Bugs are filed (thirteen of them). The mailing list thread with Anthony’s original proposal is revived with some very angry language. It seems as though far more than just a fraction of a fraction of users were using ALSA. There were entire Linux distributions that didn’t ship anything besides ALSA. How did Telemetry miss them?

It turns out that many of those same ALSA-only Linux distributions also turned off Telemetry when they repackaged Firefox for their users. And for any that shipped with Telemetry at all, many users disabled it themselves. Those users’ Firefoxen had no way to phone home to tell Mozilla how important ALSA was to them… and now it was too late.

Those Linux distributions started building ALSA support into their distributed Firefox builds… and hopefully began reporting Telemetry by default to prevent this from happening again. I don’t know if they did for sure (we don’t collect fine-grained information like that because we don’t need it).

But it serves as a cautionary tale: Mozilla can only support a finite number of things. Far fewer now than we did back in 2016. We prioritize what we support based on its simplicity and its reach. That first one we can see for ourselves, and for the second we rely on data collection like Telemetry to tell us.

Counting things is harder than it looks. Counting things that are invisible is damn near impossible. So if you want to be counted: turn Telemetry on (it’s in the Preferences) and leave it on.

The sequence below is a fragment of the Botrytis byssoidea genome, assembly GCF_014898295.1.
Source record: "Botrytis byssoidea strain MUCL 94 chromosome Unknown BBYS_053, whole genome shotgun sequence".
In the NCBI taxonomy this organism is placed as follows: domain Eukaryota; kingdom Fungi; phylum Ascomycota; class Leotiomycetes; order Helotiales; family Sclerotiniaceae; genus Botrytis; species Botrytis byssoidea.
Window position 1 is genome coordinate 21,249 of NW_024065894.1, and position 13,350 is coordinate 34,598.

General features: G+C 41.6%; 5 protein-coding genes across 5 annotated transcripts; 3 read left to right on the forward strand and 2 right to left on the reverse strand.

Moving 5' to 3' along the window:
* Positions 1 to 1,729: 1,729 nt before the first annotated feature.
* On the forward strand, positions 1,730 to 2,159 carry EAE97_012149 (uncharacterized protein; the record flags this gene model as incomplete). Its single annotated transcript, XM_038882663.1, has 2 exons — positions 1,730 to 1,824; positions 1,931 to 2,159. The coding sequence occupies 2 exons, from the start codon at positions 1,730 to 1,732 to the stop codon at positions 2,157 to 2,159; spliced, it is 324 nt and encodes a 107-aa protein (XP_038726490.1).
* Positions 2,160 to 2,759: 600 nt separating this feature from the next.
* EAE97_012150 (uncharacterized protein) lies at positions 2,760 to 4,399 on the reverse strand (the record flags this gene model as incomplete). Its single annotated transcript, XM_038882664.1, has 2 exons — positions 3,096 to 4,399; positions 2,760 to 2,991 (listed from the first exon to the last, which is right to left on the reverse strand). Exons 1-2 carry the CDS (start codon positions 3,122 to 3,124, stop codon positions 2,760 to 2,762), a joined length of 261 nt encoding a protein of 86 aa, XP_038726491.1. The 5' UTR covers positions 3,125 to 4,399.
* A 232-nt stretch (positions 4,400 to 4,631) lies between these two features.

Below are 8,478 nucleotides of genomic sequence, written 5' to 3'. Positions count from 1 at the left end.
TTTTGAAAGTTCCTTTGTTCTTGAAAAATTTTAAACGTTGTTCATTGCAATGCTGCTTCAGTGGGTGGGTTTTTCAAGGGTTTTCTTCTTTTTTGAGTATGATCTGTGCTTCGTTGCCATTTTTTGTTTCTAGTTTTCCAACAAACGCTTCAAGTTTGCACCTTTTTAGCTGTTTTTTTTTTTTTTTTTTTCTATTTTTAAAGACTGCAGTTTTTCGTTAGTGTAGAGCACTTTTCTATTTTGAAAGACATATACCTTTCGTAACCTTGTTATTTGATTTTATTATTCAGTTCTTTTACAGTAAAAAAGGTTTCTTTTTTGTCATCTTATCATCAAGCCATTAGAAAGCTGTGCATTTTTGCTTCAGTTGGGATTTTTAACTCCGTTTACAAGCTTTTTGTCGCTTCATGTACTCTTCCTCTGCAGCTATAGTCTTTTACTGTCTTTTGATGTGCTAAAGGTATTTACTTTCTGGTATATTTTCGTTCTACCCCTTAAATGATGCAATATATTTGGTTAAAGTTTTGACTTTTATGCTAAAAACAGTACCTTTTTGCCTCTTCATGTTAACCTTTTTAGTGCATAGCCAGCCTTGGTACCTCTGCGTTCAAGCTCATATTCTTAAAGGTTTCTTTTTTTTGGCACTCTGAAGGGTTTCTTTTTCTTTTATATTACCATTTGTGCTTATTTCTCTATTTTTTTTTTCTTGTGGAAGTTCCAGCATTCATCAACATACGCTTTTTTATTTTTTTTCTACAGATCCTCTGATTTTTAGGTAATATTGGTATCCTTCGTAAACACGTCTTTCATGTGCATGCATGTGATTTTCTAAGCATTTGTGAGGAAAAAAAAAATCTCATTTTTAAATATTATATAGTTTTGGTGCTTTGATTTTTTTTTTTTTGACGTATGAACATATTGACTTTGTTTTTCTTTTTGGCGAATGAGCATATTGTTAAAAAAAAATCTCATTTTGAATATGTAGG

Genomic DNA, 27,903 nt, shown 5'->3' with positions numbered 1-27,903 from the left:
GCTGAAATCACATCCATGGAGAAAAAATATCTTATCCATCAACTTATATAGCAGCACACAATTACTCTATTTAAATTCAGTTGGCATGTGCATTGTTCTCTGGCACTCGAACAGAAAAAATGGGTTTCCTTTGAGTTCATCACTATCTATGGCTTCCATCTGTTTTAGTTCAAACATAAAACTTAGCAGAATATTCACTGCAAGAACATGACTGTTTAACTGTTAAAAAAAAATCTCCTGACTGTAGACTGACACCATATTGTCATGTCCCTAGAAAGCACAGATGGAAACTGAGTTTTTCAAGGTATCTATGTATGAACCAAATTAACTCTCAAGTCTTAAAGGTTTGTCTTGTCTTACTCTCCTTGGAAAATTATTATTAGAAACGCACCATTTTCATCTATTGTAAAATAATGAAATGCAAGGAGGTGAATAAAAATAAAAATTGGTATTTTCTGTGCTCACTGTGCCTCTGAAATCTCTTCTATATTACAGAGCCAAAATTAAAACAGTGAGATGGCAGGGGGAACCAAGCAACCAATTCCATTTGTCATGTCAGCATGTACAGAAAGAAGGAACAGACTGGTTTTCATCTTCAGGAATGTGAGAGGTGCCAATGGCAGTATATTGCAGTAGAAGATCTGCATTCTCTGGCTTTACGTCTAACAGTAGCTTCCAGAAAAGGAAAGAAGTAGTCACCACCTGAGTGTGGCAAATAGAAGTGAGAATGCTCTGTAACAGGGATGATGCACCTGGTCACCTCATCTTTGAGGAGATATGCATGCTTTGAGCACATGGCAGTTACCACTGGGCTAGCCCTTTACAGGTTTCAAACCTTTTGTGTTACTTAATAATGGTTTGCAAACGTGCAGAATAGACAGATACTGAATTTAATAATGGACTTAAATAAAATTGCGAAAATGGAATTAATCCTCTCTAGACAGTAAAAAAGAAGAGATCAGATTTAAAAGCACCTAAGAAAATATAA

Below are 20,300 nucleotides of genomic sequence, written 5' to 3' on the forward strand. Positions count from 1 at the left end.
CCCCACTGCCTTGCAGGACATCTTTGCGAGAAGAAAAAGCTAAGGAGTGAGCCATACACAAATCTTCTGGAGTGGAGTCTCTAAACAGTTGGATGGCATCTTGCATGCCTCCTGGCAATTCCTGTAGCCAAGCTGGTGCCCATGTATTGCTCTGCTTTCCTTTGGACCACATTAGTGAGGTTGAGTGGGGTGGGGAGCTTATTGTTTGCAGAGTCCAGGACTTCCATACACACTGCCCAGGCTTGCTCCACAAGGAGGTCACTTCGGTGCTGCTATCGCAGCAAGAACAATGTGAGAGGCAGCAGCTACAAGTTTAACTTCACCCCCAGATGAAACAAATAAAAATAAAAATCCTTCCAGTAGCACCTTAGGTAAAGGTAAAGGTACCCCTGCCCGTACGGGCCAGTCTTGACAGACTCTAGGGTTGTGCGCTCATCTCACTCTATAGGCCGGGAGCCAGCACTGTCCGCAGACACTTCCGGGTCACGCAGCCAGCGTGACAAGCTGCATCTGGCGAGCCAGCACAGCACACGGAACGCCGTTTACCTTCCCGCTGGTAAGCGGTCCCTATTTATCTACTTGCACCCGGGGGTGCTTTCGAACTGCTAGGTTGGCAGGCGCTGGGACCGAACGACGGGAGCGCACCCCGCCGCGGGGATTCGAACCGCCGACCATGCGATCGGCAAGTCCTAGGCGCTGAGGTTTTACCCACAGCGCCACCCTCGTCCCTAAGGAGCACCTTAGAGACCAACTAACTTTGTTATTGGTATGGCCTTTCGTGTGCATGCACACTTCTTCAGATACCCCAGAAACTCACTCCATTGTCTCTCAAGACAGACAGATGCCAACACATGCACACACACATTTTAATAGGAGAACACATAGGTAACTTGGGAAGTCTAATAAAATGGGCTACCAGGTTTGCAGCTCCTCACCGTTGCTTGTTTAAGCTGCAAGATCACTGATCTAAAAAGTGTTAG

:chutten

Data Science is Hard: Validating Data for Glean

Glean is a new library for collecting data in Mozilla products. It’s been shipping in Firefox Preview for a little while and I’d like to take a minute to talk about how I validated that it sends what we think it’s sending.

Validating new data collections in an existing system like Firefox Desktop Telemetry is a game of comparing against things we already know. We know that some percentage of data we receive is just garbage: bad dates, malformed records, attempts at buffer overflows and SQL injection. If the amount of garbage in the new collection is within the same overall amount of garbage we see normally, we count it as “good enough” and move on.

With new data collection from a new system like Glean coming from new endpoints like the reference browser and Firefox Preview, we’re given an opportunity to compare against the ideal. Maybe the correct number of failures is 0?

But what is a failure? What is acceptable behaviour?

We have an “events” ping in Glean: can the amount of time covered by the events’ timestamps ever exceed the amount of time covered by the ping? I didn’t think so, but apparently it’s an expected outcome when the events were restored from a previous session.

So how do you validate something that has unknown error states?

I started with a list of things any client-based network-transmitted data collection system had to have:

  • How many pings (data transmissions) are there?
  • How many measurements are in those pings?
  • How many clients are sending these pings?
  • How often?
  • How long do they take to get to our servers?
  • How many poorly-structured pings are sent? By how many clients? How often?
  • How many pings with bad values are sent? By how many clients? How often?

From there we can dive into validating specifics about the data collections:

  • Do the events in the “events” ping have timestamps with reasonable separations? (What does reasonable mean here? Well, it could be anything, but if the span between two timestamps is measured in years, and the app has only been available for some number of weeks, it’s probably broken.)
  • Are the GUIDs in the pings actually globally unique? Are we seeing duplicates? (We are, but not many)